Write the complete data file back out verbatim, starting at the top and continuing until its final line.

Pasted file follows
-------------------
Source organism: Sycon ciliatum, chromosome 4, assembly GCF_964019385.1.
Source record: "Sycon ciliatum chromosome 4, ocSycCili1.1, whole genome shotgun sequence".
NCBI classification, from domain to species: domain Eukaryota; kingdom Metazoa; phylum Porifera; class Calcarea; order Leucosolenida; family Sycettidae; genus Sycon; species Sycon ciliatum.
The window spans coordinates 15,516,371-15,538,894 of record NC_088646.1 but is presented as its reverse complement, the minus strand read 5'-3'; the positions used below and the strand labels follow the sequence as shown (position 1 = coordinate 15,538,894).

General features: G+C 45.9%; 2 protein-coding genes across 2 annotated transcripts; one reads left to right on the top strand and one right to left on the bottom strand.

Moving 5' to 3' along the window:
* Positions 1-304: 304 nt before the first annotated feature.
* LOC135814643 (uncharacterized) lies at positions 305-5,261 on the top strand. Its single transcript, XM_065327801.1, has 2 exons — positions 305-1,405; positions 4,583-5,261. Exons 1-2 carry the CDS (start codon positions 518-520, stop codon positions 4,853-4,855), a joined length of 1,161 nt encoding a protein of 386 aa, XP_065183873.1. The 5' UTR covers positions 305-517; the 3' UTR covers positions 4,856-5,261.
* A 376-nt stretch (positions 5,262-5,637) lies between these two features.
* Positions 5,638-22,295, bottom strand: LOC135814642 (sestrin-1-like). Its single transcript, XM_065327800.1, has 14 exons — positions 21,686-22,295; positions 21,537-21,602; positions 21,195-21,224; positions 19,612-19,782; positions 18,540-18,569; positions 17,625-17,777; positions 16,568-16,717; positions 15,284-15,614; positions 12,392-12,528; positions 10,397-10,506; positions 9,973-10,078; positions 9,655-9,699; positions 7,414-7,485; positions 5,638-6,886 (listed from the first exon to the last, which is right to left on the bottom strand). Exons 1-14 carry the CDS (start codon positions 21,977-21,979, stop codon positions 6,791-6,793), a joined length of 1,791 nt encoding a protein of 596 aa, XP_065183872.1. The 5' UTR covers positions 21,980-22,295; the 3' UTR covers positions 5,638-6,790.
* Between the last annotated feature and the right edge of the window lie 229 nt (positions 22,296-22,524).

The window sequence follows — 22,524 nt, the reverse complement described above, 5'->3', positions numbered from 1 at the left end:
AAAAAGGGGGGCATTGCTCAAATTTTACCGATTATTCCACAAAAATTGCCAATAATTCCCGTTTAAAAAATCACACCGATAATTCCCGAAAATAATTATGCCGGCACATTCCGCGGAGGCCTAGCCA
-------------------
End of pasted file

Source organism: Sycon ciliatum, chromosome 4, assembly GCF_964019385.1.
Source record: "Sycon ciliatum chromosome 4, ocSycCili1.1, whole genome shotgun sequence".
NCBI classification, from domain to species: domain Eukaryota; kingdom Metazoa; phylum Porifera; class Calcarea; order Leucosolenida; family Sycettidae; genus Sycon; species Sycon ciliatum.
The window spans coordinates 15,516,371-15,538,894 of record NC_088646.1 but is presented as its reverse complement, the minus strand read 5'-3'; the positions used below and the strand labels follow the sequence as shown (position 1 = coordinate 15,538,894).

General features: G+C 45.9%; 2 protein-coding genes across 2 annotated transcripts; one reads left to right on the top strand and one right to left on the bottom strand.

Moving 5' to 3' along the window:
* Positions 1-304: 304 nt before the first annotated feature.
* LOC135814643 (uncharacterized) lies at positions 305-5,261 on the top strand. Its single transcript, XM_065327801.1, has 2 exons — positions 305-1,405; positions 4,583-5,261. Exons 1-2 carry the CDS (start codon positions 518-520, stop codon positions 4,853-4,855), a joined length of 1,161 nt encoding a protein of 386 aa, XP_065183873.1. The 5' UTR covers positions 305-517; the 3' UTR covers positions 4,856-5,261.
* A 376-nt stretch (positions 5,262-5,637) lies between these two features.
* Positions 5,638-22,295, bottom strand: LOC135814642 (sestrin-1-like). Its single transcript, XM_065327800.1, has 14 exons — positions 21,686-22,295; positions 21,537-21,602; positions 21,195-21,224; positions 19,612-19,782; positions 18,540-18,569; positions 17,625-17,777; positions 16,568-16,717; positions 15,284-15,614; positions 12,392-12,528; positions 10,397-10,506; positions 9,973-10,078; positions 9,655-9,699; positions 7,414-7,485; positions 5,638-6,886 (listed from the first exon to the last, which is right to left on the bottom strand). Exons 1-14 carry the CDS (start codon positions 21,977-21,979, stop codon positions 6,791-6,793), a joined length of 1,791 nt encoding a protein of 596 aa, XP_065183872.1. The 5' UTR covers positions 21,980-22,295; the 3' UTR covers positions 5,638-6,790.
* Between the last annotated feature and the right edge of the window lie 229 nt (positions 22,296-22,524).

The window sequence follows — 22,524 nt, the reverse complement described above, 5'->3', positions numbered from 1 at the left end:
AAAAAGGGGGGCATTGCTCAAATTTTACCGATTATTCCACAAAAATTGCCAATAATTCCCGTTTAAAAAATCACACCGATAATTCCCGAAAATAATTATGCCGGCACATTCCGCGGAGGCCTAGCCA